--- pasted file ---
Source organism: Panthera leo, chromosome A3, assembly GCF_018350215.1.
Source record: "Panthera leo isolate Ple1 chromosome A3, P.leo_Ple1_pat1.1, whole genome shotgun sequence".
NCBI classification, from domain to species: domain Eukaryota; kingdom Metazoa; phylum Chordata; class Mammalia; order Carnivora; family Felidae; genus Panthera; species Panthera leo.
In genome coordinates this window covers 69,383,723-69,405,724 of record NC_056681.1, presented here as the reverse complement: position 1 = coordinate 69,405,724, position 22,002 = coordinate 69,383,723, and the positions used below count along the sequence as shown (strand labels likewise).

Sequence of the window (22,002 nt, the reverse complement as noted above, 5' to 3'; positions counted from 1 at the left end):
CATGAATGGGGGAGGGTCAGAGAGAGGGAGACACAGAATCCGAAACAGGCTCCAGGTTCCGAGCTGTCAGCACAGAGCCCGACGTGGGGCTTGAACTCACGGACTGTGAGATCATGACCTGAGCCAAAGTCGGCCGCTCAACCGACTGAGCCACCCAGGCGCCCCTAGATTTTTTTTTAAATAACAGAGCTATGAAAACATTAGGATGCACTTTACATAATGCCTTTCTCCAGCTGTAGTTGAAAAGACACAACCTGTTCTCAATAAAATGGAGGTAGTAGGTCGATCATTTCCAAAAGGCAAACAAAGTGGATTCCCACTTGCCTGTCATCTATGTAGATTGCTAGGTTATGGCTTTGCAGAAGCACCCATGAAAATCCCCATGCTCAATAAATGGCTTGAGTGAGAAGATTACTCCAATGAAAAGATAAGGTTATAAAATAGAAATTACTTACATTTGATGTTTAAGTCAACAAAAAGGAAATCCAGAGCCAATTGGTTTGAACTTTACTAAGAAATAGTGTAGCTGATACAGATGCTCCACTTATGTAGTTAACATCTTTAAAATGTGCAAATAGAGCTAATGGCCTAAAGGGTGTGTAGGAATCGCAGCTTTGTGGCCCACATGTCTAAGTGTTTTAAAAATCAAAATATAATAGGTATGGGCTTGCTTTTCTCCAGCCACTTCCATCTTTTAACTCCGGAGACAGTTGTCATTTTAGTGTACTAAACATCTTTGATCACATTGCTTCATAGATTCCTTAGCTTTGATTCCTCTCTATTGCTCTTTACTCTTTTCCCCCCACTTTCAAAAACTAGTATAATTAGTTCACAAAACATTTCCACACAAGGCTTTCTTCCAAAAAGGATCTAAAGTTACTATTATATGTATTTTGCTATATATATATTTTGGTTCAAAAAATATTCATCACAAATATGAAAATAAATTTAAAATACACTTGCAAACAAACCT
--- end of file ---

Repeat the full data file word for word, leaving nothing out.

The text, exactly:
Source organism: Panthera leo, chromosome A3, assembly GCF_018350215.1.
Source record: "Panthera leo isolate Ple1 chromosome A3, P.leo_Ple1_pat1.1, whole genome shotgun sequence".
NCBI classification, from domain to species: domain Eukaryota; kingdom Metazoa; phylum Chordata; class Mammalia; order Carnivora; family Felidae; genus Panthera; species Panthera leo.
In genome coordinates this window covers 69,383,723-69,405,724 of record NC_056681.1, presented here as the reverse complement: position 1 = coordinate 69,405,724, position 22,002 = coordinate 69,383,723, and the positions used below count along the sequence as shown (strand labels likewise).

Sequence of the window (22,002 nt, the reverse complement as noted above, 5' to 3'; positions counted from 1 at the left end):
CATGAATGGGGGAGGGTCAGAGAGAGGGAGACACAGAATCCGAAACAGGCTCCAGGTTCCGAGCTGTCAGCACAGAGCCCGACGTGGGGCTTGAACTCACGGACTGTGAGATCATGACCTGAGCCAAAGTCGGCCGCTCAACCGACTGAGCCACCCAGGCGCCCCTAGATTTTTTTTTAAATAACAGAGCTATGAAAACATTAGGATGCACTTTACATAATGCCTTTCTCCAGCTGTAGTTGAAAAGACACAACCTGTTCTCAATAAAATGGAGGTAGTAGGTCGATCATTTCCAAAAGGCAAACAAAGTGGATTCCCACTTGCCTGTCATCTATGTAGATTGCTAGGTTATGGCTTTGCAGAAGCACCCATGAAAATCCCCATGCTCAATAAATGGCTTGAGTGAGAAGATTACTCCAATGAAAAGATAAGGTTATAAAATAGAAATTACTTACATTTGATGTTTAAGTCAACAAAAAGGAAATCCAGAGCCAATTGGTTTGAACTTTACTAAGAAATAGTGTAGCTGATACAGATGCTCCACTTATGTAGTTAACATCTTTAAAATGTGCAAATAGAGCTAATGGCCTAAAGGGTGTGTAGGAATCGCAGCTTTGTGGCCCACATGTCTAAGTGTTTTAAAAATCAAAATATAATAGGTATGGGCTTGCTTTTCTCCAGCCACTTCCATCTTTTAACTCCGGAGACAGTTGTCATTTTAGTGTACTAAACATCTTTGATCACATTGCTTCATAGATTCCTTAGCTTTGATTCCTCTCTATTGCTCTTTACTCTTTTCCCCCCACTTTCAAAAACTAGTATAATTAGTTCACAAAACATTTCCACACAAGGCTTTCTTCCAAAAAGGATCTAAAGTTACTATTATATGTATTTTGCTATATATATATTTTGGTTCAAAAAATATTCATCACAAATATGAAAATAAATTTAAAATACACTTGCAAACAAACCT